It feels like I have illustrated this book a thousand times. In reality, it is about 7 times. Still, I was never happy with the composition of each page and the end result. Everyone who saw previous iterations loved them...but still, I knew they weren't quite up to par with my vision for it. This illustration belongs to the first book I wrote that gave me the confidence to pursue writing and illustrating children's books. I love this story. It took a while, and a good amount of learning, but I think I have finally 'cracked' it. I am finally as excited by the illustrations as I am the story. I am almost finished the dummy for this book and I can't wait to submit it. Treasures on this page include the Stanley Cup, a stethoscope, an anchor, the medicine wheel for the Anishnaabe (Toronto First Nations people) on a surfboard, and the nautical flag shown means "pilot on board". (hehe). There is a running nautical gag throughout the book. Lots for kids to enjoy and enough for parents and adults to appreciate even if you are reading it over and over again.
Here is the latest re-do of my chapter covers - this one is for Chapter 2 - The High Priestess. Comments are always welcome.
Taking a brief break before I tackle the 4th revision on CLEAVE my YA novel (joblakely.com) to play with the Art Nouveau style covers for my graphic novel Paris Ballad which will also be published under the name Jo Blakely. Thinking of re-doing the other chapter covers that I have already done - but not quite happy with. This one is for Chapter 6 "The Lovers".
I am desperate for input and feedback. Paris Ballad, the 350 page graphic novel I am working on (and have already completed over 90 pages in a greyscale pencil style, I have been considering re-doing by inking and adding red and blue overlays as well. I'd love feedback as to what people prefer. I dread re-doing all 90 pages and the greyscale would be cheaper to print, however the colour might be more interesting visually. Please help me decide. If you don't think it makes that much of a difference, I'd like to know that, too! In the color version I have made some editing changes so far as well, so they aren't identical...but still, you get the idea.
I am very pleased to say that I have finished the first draft of a YA fantasy novel based on Arthurian literature which I have been a fan of forever. Very excited about my story and have put it aside for a couple of weeks in order to get a fresh perspective when I come to edit it. I know I have to change the beginning (too much backstory) and weave what I need to into the main story, but overall it works. I have a sequel or two in mind as well! So, while I wait I am playing with the new software (see previous post). I played with doing a cover for the next chapter in my graphic novel (Paris Ballad). Here it is: It looks significantly different than the previous ones which were bolder looking. Not sure which I like better. Still, it works on it's own.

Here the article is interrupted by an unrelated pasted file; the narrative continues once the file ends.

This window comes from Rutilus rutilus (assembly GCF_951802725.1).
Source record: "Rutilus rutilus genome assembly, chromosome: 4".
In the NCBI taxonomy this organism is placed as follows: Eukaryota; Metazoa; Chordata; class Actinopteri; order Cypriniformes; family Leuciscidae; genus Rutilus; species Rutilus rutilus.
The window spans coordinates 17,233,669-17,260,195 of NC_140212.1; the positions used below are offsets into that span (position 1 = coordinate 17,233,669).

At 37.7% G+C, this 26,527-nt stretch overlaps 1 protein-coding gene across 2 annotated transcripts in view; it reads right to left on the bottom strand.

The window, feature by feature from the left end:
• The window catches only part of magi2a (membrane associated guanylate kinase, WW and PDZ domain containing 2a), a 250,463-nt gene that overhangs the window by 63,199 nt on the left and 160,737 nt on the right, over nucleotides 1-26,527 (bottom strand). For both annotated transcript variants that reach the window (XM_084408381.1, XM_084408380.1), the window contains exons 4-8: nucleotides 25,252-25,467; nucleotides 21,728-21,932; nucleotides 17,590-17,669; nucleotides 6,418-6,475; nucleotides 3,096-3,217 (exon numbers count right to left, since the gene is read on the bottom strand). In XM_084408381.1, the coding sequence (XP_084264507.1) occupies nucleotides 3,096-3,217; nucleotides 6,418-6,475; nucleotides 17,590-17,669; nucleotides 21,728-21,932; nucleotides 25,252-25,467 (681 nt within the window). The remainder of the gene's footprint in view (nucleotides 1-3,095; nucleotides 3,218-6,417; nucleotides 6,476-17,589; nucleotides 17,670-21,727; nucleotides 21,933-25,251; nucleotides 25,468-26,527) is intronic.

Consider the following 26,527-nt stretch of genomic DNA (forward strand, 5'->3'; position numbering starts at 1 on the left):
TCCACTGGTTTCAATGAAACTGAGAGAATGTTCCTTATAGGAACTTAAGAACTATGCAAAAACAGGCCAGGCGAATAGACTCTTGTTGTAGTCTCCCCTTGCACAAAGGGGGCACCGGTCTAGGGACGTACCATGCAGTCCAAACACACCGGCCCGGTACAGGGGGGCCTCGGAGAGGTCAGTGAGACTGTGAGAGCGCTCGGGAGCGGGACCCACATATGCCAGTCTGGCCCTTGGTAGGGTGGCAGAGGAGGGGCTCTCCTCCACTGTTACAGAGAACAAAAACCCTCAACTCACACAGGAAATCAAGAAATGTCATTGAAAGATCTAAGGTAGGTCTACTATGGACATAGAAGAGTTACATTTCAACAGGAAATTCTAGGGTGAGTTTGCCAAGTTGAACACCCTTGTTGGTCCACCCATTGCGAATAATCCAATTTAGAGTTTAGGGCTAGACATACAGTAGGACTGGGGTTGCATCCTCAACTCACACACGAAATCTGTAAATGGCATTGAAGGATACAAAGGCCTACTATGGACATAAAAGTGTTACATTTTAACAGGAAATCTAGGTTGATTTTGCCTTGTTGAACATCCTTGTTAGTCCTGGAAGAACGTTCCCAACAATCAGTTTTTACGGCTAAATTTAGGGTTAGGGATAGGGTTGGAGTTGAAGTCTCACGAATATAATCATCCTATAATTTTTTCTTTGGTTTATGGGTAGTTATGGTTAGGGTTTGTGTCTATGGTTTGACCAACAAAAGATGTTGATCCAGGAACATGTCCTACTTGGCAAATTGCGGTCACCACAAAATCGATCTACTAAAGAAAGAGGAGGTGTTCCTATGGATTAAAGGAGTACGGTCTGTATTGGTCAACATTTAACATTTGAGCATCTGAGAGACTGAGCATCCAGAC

Getting to the finish line is always so hard. I think it is for a few reasons. I am on the 7th iteration of creating the illustrations from my picture book "Way to Go, Kid!". I love the story. So, it is a good start - but as I get to the end of illustrating - I find I am not entirely happy with it. Early on, in the initial versions, I rushed it and did it too fast - plus it was all in watercolour - the pages too large and unworkable for me, and the page numbering and double page spreads - not as well planned as they needed to be. This time I have it much better. I am mostly happy with it, though as I near the end and have spent so many years on it I find myself still not as happy as I'd like to be. Everyone else likes it. They liked the last version too. The problem of course is as time passes and I learn more, I learn things I think could make it even better. My technique improves over that time resulting in a lingering dissatisfaction that ---it could be better. It is a never-ending cycle and the only standard I can ever meet is - good enough, which like most artists is not good enough! I can't wait to begin to send this baby out into the publishing world. I also think that is also part of the problem of finishing it. I have no excuse not to send it out for judgement into a very small and selective world and that too is nerve-wracking. And of course, it is saying goodbye to the creative portion of the work. Saying goodbye in many ways to the story - at least for a while. That said, I have a good 2-3 weeks of work left on it but I am going to try to enjoy every single minute of it. Then on to a story that is more Middle Grade chapter book than anything but it has been patiently waiting for my attention.
“You have to write the book that wants to be written. And if the book will be too difficult for grown-ups, then you write it for children.”
“A rock pile ceases to be a rock pile the moment a single man contemplates it, bearing within him the image of a cathedral.”
Copyright © 2011, 2012, 2013, 2014 little jo (Jo Swartz) All rights reserved.Please do not copy or use these images in any way without express written consent. You will be sued and/or publicly shamed